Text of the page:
That special trophic nerves, however, exist throughout the body, seems to be a myth.
Trophic and nervous conditions sometimes cause localized deficiency of pigment which produces white areas in the skin.
The acute bed-sore is, in some cases, a true trophic lesion occurring, as it may, on parts not subjected to continuous pressure or irritation.
Trophic disturbance in the nutrition of the skin may be so great that a slight degree of external pressure or irritation is sufficient to excite even a gangrenous inflammation.
It forms the trophic centre of Solidarity the cell, just as the nucleus-containing part of every cell is the trophic centre of the whole cell.
In diameter, with little yolk, and the embryos provided with large trophic vesicles (Willey).
It is much more likely, as Verworn alleges, that the nerves which influence the characteristic function of any tissue regulate thereby the metabolism of the cells in question - in other words, that every nerve serves as a trophic nerve for the tissues it supplies.
In the Telosporidia (comprising the Gregarines, Coccidia and Haemosporidia), sporulation does not begin until the close of the vegetative or trophic period, i.e.
In the New Britain species the egg is still smaller (I mm.), and there is a large trophic vesicle.
This trophic influence which one neuron exerts upon others, or upon the cells of an extrinsic tissue, such as muscle, is exerted in that direction which is the one normally taken by the natural nerve impulses.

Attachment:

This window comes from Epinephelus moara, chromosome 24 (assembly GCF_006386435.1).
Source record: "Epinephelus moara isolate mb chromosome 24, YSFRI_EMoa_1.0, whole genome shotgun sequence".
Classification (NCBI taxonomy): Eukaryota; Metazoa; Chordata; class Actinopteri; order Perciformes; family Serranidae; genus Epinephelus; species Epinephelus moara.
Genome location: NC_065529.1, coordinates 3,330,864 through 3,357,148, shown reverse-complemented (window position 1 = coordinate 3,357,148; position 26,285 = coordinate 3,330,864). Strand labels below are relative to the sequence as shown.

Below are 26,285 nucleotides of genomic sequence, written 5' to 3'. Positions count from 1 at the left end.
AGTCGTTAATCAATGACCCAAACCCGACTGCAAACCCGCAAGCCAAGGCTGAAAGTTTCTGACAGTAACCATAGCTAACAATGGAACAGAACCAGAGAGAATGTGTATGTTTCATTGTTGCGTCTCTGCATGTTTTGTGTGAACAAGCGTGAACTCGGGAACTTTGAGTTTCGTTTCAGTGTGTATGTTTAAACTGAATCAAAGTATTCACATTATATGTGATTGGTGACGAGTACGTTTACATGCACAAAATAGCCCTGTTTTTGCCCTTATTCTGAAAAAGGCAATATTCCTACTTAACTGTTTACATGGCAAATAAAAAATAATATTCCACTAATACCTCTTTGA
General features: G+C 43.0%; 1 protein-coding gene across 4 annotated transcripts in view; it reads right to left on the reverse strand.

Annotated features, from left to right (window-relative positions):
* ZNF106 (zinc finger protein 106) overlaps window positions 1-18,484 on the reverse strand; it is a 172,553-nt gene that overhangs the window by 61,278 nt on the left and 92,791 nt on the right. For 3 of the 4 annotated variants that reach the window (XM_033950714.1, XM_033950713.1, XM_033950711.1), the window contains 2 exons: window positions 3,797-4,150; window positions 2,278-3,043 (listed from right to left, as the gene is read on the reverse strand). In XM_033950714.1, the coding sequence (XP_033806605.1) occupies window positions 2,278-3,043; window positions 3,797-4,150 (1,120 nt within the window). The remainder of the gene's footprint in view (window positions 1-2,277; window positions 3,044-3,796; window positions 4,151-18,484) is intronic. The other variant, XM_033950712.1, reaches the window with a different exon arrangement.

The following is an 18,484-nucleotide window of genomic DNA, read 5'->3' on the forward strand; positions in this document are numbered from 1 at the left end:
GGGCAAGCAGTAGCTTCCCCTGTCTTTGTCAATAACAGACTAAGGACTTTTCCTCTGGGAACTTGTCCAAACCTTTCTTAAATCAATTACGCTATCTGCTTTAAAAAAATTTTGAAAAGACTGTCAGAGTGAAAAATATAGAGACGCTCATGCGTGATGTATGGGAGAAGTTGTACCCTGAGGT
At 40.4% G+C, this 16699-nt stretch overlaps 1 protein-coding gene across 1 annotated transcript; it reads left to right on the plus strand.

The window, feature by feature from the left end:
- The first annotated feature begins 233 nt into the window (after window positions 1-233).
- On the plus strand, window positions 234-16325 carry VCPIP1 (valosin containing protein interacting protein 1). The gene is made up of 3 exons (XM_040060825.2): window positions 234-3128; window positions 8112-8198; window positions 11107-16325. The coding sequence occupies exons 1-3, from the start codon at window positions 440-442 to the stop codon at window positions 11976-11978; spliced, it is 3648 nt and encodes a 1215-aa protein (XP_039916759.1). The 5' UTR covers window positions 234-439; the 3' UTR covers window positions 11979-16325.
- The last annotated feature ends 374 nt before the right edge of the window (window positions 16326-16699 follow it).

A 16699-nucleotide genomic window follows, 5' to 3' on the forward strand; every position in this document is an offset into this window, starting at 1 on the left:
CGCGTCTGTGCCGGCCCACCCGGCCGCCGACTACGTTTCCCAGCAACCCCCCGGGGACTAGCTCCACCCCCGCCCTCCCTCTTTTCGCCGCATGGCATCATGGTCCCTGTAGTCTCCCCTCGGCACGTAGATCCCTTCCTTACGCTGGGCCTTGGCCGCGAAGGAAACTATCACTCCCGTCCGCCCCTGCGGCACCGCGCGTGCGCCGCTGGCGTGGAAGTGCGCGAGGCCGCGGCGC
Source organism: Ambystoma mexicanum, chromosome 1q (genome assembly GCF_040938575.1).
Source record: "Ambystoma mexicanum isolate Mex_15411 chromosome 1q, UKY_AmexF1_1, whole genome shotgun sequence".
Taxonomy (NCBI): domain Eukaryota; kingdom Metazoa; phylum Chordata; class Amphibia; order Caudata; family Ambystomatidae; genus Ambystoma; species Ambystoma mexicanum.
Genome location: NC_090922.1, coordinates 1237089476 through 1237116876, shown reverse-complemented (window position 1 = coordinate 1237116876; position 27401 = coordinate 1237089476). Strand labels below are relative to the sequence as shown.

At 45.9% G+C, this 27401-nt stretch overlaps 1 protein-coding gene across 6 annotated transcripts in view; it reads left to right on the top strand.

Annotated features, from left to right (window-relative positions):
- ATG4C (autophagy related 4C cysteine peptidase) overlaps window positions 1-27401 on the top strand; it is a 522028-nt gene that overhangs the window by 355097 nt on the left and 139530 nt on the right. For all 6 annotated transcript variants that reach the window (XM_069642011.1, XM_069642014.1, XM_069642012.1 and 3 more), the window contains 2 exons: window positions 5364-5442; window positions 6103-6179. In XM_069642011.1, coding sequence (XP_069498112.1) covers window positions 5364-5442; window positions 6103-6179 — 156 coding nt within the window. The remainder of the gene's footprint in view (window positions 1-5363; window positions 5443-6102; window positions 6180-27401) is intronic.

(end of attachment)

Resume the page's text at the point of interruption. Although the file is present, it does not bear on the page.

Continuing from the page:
The common variety of bed-sore is the result of continuous pressure on and irritation of the skin, the vitality and resisting power of which are lowered by a lesion of the cord cutting off the trophic supply to the skin affected.
If, on the other hand, any pathogenic organisms be present the results are disastrous because the tissue, deprived of its nervous trophic supply, has greatly lessened resistance.
A Trypanosome always possesses two distinct nuclear bodies, one the trophonucleus, regulating the trophic life of the cell, the other, the kinetonucleus, directing its locomotor activities.
The mesoblast multiplies its cells, which become partly muscular and partly skeleto-trophic. Centro-dorsally now appears the embyronic shell-gland.
In addition to the trophic influence exerted by each part of the neuron on its other parts, notably by the perikaryon on the cell branches, one neuron also in many instances influences the nutrition of other neurons.
The bed-sores which follow paralysis of the limbs are often quoted as proof of the direct trophic action of the nerve-supply upon the tissues, yet even here the evidence is somewhat contradictory.